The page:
In Nigeria less than 15% of people with severe mental illness access mental health care services [1]. As with other countries in sub-Saharan Africa, mental health care is neglected, and neuropsychiatric services receive low priority in national budget allocations [2], with only around 1% of the health budget spent on mental health [3], whereas the proportion of the burden of disease attributable to mental illness is around 8% in the same region [4]. These funds are also spent inefficiently; mental health services in Nigeria consist mainly of large government psychiatric hospitals. There are eight Federal Neuro-Psychiatric Hospitals and a similar number of university teaching hospital psychiatric departments, for a population of 170 million people. Nigeria has around one psychiatrist per 1 million population and four psychiatric nurses per 100,000 people [5]. However, the country is starting to develop community mental health services, which have been shown to improve access to care and clinical outcomes [68]. Theoretical models related to stigma imply that reduction in florid symptoms, that lead others to label a person as having a mental illness and hence stereotype them as being unpredictable and dangerous, would reduce their experience of stigma and discrimination [9]. Despite recent efforts to promote more accessible services, low levels of knowledge about effective treatment of mental disorders means that even where it is available, a very small proportion of people receive appropriate care [10]. Interventions to increase service use are therefore an essential component of the health systems approach to reducing the treatment gap for mental illness.

Effective techniques to improve knowledge about, and attitudes towards, people with mental illness include educating key influential groups and those with frequent contact with people with mental illness [11, 12]. Most work to date has been concentrated on experience in high income settings, but there are increasing examples in low income setting of interventions to address knowledge and stigma associated with mental illness [13, 14], In addition, studies on combating the stigma associated with leprosy and HIV/AIDS suggest that interventions based in such settings can be effective [15, 16].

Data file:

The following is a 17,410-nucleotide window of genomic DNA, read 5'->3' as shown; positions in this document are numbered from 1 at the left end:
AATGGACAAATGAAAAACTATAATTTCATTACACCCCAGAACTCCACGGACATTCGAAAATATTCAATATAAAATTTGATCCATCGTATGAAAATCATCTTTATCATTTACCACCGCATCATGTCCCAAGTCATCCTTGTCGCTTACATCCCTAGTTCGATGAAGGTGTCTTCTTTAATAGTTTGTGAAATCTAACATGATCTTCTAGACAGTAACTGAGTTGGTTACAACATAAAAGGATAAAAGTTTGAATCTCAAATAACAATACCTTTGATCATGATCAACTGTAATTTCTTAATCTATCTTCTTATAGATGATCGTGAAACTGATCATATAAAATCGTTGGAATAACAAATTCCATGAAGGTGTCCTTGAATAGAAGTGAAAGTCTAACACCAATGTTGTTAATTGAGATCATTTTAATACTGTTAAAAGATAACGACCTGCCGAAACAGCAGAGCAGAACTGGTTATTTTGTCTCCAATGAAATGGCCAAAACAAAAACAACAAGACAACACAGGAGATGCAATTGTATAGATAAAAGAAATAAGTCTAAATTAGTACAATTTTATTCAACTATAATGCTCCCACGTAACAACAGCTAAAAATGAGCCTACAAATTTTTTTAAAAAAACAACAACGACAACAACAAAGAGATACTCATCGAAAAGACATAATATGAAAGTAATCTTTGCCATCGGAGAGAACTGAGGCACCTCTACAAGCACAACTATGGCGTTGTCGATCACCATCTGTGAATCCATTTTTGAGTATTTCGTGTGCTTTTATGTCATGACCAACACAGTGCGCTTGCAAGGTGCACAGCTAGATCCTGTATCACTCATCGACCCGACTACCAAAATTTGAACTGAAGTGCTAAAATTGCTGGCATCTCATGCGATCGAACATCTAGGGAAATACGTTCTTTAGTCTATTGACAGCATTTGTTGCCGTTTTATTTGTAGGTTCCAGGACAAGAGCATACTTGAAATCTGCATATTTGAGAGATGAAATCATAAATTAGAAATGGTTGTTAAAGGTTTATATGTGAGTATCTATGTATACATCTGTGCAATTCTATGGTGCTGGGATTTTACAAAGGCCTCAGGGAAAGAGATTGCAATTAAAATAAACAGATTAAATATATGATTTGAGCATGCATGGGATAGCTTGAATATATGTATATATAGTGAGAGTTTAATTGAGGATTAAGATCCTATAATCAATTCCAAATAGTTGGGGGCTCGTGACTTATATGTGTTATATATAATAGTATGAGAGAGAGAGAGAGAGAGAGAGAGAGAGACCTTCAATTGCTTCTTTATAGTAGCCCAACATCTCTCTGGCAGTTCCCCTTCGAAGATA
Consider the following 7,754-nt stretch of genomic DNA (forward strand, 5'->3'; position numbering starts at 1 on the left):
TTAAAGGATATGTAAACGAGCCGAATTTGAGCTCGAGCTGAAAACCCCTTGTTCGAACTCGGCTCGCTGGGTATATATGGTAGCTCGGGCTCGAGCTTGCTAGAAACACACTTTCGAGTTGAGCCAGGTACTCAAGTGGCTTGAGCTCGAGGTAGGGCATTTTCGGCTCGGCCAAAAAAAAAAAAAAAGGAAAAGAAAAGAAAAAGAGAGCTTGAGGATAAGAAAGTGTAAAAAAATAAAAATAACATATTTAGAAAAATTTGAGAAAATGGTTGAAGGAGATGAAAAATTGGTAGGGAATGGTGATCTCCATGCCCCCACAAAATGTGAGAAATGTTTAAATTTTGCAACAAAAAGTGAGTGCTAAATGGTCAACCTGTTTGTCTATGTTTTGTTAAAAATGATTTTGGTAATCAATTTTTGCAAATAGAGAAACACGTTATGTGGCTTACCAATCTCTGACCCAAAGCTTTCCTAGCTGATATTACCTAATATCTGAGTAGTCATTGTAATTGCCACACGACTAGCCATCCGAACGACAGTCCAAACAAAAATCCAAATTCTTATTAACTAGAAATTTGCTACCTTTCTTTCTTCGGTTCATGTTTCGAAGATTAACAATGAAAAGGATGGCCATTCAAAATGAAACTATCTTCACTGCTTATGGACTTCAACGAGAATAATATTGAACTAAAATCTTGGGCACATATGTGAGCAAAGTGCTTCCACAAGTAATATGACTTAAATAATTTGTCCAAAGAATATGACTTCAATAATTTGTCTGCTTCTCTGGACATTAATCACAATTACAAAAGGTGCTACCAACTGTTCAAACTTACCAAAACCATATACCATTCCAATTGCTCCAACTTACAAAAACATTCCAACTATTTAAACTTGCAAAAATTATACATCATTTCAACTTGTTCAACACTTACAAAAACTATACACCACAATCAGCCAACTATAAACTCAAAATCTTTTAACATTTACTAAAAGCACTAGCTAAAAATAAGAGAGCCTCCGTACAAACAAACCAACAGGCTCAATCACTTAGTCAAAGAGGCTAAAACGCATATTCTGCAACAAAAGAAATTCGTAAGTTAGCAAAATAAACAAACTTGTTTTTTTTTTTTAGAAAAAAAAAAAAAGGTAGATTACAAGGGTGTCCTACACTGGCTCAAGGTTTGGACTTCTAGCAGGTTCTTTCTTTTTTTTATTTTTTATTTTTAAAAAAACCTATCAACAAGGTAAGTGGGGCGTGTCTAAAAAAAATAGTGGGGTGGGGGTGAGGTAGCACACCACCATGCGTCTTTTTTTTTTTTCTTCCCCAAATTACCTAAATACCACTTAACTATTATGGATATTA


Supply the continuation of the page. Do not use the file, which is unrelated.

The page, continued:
A previous programme in this part of Nigeria found that a community awareness programme resulted in significantly increased clinic attendance [17]. In this programme, community-based volunteers underwent a week long course to gain a basic understanding of mental health, and training in which they were taught to share key messages, and identify and refer people in the community with mental health problems. The intervention resulted in a significant increase in referral rates. This study aimed to replicate this work, and add rigour by including a comparison site in the study design. Our primary hypothesis was that; compared to the control State, the intervention State would show a significant increase in presentation rates to Community Mental Health Programme (CMHP) clinics.

Study design and methods

The Mental Health Awareness Programme intervention